3 years ago

Seasonal Dynamics of Dissolved Organic Carbon Under Complex Circulation Schemes on a Large Continental Shelf: The Northern South China Sea

Jianping Gan, Junhui Chen, Xiaozheng Zhao, Zhimian Cao, Kai Wu, Feifei Meng, Xiaolin Li, Minhan Dai
We examined the distribution and seasonality of dissolved organic carbon (DOC) based on a large data set collected from the northern South China Sea (NSCS) shelf under complex circulation schemes influenced by river plume, coastal upwelling and downwelling. The highest surface values of ∼117 μmol L−1 were observed nearshore in summer suggesting high DOC supplies from the river inputs, whereas the lowest surface values of ∼62 μmol L−1 were on the outer shelf in winter due to entrainment of DOC-poor subsurface water under strengthened vertical mixing. While the summer coastal upwelling brought lower DOC from offshore depth to the nearshore surface, the winter coastal downwelling delivered higher surface DOC to the mid-shelf deep waters from the inner shelf fueled by the China Coastal Current (CCC) transporting relatively high DOC from the East China Sea to the NSCS. The intensified winter downwelling generated a cross-shelf DOC transport of 3.1 × 1012 g C over a large shelf area, which induced a significant depression of the NSCS DOC inventory in winter relative to in autumn. In addition to the variable physical controls, net biological production of DOC was semiquantified in both the river plume (2.8±3.0 μmol L−1) and coastal upwelling (3.1±1.3 μmol L−1) in summer. We demonstrated that the NSCS shelf had various origins of DOC including riverine inputs, inter-shelf transport and in situ production. Via cross-shelf transport, the accumulated DOC would be exported to and stored in the deep ocean, suggesting that continental shelves are a potentially effective carbon sink.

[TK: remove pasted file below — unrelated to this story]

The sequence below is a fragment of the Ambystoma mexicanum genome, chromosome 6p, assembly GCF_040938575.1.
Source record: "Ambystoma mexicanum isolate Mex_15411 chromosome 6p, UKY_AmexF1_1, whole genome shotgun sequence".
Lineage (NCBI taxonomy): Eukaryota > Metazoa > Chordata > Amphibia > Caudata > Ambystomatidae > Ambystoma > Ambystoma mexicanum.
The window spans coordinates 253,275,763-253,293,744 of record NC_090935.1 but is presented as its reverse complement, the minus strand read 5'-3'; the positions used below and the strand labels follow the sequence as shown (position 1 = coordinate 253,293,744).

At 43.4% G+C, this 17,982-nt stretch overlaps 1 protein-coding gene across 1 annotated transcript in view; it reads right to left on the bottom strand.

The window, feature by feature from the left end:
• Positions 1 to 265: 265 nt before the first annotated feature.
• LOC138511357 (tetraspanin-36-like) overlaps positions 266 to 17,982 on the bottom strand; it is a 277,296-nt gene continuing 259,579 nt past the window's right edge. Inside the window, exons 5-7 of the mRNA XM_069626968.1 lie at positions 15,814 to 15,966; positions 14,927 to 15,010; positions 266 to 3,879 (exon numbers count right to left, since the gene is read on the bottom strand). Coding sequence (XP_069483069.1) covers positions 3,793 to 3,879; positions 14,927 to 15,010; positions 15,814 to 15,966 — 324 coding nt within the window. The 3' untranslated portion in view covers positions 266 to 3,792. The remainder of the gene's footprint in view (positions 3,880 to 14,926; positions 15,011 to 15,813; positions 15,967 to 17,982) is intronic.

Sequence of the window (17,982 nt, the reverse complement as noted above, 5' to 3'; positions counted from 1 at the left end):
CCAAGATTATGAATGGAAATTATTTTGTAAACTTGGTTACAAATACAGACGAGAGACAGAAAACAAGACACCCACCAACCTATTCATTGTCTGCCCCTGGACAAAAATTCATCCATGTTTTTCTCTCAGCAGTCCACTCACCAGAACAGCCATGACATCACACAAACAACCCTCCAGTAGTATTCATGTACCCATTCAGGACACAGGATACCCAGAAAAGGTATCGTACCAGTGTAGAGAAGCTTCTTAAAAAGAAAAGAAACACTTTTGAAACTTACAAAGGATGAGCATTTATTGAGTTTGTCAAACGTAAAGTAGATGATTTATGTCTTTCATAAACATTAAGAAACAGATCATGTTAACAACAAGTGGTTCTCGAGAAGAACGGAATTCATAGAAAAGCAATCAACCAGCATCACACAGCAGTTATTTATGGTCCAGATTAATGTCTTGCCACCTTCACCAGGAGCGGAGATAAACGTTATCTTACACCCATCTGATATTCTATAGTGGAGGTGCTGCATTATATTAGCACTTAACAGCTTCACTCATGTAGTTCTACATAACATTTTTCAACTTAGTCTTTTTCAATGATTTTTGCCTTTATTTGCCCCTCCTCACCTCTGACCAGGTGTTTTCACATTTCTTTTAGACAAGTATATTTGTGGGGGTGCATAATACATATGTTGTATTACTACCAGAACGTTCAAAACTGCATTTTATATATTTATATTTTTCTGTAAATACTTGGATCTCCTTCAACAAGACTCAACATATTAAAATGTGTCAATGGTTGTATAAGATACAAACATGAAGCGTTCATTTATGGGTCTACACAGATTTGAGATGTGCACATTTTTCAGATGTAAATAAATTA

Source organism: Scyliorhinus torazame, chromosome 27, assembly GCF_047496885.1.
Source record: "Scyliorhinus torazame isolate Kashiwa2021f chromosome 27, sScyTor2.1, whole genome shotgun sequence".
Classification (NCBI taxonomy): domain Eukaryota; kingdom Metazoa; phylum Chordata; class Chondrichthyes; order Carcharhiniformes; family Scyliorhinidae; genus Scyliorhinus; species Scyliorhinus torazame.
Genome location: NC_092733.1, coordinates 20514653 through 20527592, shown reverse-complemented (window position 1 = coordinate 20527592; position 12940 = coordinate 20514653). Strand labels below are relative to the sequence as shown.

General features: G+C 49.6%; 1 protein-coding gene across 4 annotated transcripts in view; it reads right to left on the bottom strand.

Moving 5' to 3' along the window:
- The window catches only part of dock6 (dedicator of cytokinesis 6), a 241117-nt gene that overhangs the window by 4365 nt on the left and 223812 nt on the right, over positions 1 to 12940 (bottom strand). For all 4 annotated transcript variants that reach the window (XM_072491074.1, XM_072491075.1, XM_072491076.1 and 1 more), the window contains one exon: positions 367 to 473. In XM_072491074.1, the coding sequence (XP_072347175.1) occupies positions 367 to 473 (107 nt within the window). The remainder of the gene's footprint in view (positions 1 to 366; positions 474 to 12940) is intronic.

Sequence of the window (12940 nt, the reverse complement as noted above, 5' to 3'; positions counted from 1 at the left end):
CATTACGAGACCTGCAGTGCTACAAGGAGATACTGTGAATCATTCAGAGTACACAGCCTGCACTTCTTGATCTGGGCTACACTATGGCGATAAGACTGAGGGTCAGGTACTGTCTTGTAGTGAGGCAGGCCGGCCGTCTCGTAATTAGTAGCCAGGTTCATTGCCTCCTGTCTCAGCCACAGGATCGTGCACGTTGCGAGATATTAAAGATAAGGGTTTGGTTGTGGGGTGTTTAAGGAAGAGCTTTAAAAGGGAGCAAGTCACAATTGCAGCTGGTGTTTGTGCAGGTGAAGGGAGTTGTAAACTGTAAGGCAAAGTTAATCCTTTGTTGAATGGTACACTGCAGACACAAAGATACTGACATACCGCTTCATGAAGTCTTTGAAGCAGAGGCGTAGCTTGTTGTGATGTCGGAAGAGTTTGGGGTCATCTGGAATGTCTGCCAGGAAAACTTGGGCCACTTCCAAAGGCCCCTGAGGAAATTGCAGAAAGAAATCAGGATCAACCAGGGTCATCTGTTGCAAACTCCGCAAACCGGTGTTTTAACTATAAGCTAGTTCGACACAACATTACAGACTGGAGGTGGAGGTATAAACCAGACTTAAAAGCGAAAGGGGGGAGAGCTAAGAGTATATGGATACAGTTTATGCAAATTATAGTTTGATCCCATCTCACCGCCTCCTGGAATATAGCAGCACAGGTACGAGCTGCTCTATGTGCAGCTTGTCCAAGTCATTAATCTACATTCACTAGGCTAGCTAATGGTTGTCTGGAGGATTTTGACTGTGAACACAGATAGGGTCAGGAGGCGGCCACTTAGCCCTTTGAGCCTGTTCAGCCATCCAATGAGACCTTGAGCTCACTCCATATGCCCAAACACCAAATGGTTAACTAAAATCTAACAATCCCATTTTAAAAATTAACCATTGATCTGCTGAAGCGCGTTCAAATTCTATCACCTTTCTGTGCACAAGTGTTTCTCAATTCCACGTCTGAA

Publisher URL: http://onlinelibrary.wiley.com/resolve/doi

DOI: 10.1002/2017JC013325

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